A Guide to Zero Waste Camping

A Guide to Zero Waste Camping

Last weekend my husband and I went camping together for the first time (yes, despite being together almost 5 years, this was a first for us). We’d both been camping many times in our past lives, and we both enjoy it. Why it took us 5 years to get around to it together I’m not quite sure, but it did.

I suspect it has something to do with all the “stuff” required. We didn’t want to buy a whole heap of new (new for us, at least) stuff and we had nowhere to store it anyway.

Eventually it was a friend of ours who prompted us into action. She initiated the trip, and came up with a list of all the stuff we’d need (for some reason I’d put the idea of making a list in the “too hard” basket). What we didn’t own (we own a small tent, one sleeping bag and one roll mat – not the stuff that comfortable two-person camping trips are made of) we needed to borrow.

Aside from never camping with my husband before, there was one other big change to the camping of years ago. Back in those days, I wasn’t zero waste. I wasn’t even plastic-free. (I did always bring my recyclables home for recycling, at least.)

How would we manage?

Well, I like a challenge, and I don’t like to admit defeat. The suggestion from my husband that I possibly entertain the idea of bringing a tin of tomatoes on the trip almost ended in divorce (okay, I exaggerate, but there was heated discussion from both sides).

I’m pleased to say, despite the doubt, that zero waste camping is not nearly as hard as you might think. We had a great time, with only one mishap (which I’ll tell you about at the end). I suspect this will be the first of many trips!

What I Learned from our Zero Waste Camping Trip

Before I start, I want to point out that this was a regular camping trip, and we had a car for transport. We were in a National Park with no facilities, so we did have to bring all of our own food and water. We weren’t backpacking, however, and we didn’t have to carry anything very far.

What you don’t have, you can borrow.

There was a lot of equipment that we didn’t own, and I wasn’t sure how easy it would be to borrow. In the end, we had far more offers than we needed. Our friends and family were more than willing to lend us their gear.

I wonder if it’s because people who go camping really love camping, and want others to experience that same enjoyment; or whether it’s because camping equipment doesn’t get used terribly often and people like to maximize the value by letting others use it too.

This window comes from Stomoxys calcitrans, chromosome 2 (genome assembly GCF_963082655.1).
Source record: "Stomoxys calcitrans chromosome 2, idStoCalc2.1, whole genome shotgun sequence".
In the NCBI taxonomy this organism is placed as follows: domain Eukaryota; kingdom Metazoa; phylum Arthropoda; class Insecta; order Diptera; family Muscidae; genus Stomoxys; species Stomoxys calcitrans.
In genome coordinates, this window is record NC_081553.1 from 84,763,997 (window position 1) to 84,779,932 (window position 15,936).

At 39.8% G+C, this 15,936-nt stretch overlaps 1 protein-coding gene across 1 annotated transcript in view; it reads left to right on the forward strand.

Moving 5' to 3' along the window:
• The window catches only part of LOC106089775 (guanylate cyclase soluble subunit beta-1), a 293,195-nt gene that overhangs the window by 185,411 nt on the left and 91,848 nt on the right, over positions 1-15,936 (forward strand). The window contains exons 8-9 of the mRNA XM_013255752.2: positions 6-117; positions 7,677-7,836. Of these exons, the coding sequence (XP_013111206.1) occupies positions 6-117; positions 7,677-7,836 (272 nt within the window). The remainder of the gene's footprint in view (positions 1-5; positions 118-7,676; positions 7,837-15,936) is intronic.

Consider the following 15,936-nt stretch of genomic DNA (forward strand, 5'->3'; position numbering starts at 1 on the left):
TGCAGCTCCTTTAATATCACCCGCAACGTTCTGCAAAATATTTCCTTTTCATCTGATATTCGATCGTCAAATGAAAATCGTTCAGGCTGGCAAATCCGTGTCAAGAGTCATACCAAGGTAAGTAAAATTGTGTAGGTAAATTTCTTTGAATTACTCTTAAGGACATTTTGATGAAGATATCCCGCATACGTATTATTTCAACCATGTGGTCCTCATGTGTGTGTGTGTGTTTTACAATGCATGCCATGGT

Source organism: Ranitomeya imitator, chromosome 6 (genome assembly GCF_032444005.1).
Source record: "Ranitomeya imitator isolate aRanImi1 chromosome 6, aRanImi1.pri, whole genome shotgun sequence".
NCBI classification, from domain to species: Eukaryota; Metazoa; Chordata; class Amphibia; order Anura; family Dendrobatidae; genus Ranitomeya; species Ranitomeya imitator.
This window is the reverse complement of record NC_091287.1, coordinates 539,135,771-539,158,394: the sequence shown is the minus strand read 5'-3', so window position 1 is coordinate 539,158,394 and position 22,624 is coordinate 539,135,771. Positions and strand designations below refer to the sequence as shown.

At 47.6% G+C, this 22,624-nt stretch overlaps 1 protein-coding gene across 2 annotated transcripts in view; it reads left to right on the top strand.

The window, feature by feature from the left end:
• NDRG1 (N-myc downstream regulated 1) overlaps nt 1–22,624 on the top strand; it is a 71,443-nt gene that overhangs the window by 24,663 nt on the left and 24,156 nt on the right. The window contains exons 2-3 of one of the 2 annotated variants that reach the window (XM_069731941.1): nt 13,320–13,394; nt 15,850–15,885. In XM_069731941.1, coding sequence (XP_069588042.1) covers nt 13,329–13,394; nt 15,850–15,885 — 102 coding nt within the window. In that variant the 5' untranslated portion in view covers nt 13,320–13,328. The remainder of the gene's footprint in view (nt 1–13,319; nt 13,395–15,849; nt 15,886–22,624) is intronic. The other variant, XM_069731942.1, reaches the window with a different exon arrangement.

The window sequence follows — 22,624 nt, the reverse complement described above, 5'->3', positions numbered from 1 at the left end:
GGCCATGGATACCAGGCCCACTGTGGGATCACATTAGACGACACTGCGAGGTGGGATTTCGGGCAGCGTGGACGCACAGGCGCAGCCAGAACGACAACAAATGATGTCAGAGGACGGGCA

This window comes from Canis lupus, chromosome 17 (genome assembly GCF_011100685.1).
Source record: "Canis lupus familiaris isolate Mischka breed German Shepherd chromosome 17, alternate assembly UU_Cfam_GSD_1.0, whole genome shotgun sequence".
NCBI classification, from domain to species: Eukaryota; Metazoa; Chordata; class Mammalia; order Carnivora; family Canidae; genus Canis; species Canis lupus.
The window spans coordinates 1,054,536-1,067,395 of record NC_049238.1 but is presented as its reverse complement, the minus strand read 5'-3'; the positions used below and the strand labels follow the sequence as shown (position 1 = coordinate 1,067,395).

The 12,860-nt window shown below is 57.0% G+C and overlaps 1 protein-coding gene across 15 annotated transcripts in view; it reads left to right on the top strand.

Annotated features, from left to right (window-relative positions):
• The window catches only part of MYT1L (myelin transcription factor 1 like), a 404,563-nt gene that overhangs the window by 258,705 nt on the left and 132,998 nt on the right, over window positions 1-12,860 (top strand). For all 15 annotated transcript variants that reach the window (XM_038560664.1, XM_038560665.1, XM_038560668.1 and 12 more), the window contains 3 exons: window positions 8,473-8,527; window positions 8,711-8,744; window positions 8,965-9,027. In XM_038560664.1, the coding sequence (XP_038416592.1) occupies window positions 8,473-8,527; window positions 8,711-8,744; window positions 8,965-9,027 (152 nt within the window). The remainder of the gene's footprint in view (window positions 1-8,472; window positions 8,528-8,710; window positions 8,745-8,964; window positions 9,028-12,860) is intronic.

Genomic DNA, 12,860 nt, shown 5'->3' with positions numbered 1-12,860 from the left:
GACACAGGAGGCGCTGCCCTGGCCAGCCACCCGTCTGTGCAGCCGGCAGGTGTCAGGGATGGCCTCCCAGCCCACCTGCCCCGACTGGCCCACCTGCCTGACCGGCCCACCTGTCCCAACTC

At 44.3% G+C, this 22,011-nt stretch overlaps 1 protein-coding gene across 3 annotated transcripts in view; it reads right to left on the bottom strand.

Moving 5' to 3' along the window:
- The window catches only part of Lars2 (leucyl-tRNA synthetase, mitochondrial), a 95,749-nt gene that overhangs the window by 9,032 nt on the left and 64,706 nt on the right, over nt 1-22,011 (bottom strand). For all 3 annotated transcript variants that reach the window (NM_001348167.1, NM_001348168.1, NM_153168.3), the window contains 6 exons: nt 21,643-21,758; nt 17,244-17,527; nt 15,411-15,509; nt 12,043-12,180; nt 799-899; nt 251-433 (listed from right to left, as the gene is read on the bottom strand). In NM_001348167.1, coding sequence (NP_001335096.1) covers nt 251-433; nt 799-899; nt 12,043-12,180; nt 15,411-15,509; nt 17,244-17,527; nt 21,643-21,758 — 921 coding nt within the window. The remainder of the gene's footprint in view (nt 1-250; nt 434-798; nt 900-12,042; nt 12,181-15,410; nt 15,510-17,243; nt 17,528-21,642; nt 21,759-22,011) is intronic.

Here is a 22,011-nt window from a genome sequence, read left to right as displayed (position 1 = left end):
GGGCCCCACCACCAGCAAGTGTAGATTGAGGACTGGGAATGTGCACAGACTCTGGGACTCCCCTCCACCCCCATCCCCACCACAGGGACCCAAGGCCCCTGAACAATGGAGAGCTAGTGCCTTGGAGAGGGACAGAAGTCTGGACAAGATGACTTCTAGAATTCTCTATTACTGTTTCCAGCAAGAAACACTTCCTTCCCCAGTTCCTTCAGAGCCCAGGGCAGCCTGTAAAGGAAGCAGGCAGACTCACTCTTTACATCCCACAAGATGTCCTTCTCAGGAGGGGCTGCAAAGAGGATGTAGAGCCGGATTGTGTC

Either way, it saved us having to source a heap of things we might have only used once. Now we know we’ll go again, we will probably invest in a couple of things – a second sleeping bag would be good!

We’re also clear on what things weren’t useful and would be a waste to purchase.

You need to be (slightly more) organized.

Camping always tests organization skills, particularly when you have to supply all of your food and water. Zero waste definitely adds another element to that, because there is no easy solution to add packets of “convenience foods” as reserve.

That doesn’t mean to say it’s complicated. In fact, all it took was a little bit of meal planning. Thinking about the kinds of foods that were easy to cook in a pan on a stove (pasta, rice, couscous) and what could accompany them (vegetables and condiments). Thinking about what could be eaten without cooking (crackers, fruit, avocado). And of course, thinking about zero waste snacks (nuts, chocolate).

Rather than the tin of tomatoes, I made a jar of pesto to take with us and we used that to make pasta sauce. Crisis (and waste) averted!

You will eat real food (which is far more satisfying anyway, and much better for you)

I’m referring to the point above. The trouble with bringing all that pre-packaged processed food for emergencies is that “I-can’t-actually-be-bothered-to turn-on-the-stove” becomes the emergency, and all the packets of goodness-knows-what are opened in lieu of eating proper actual food. Zero waste camping eliminates this.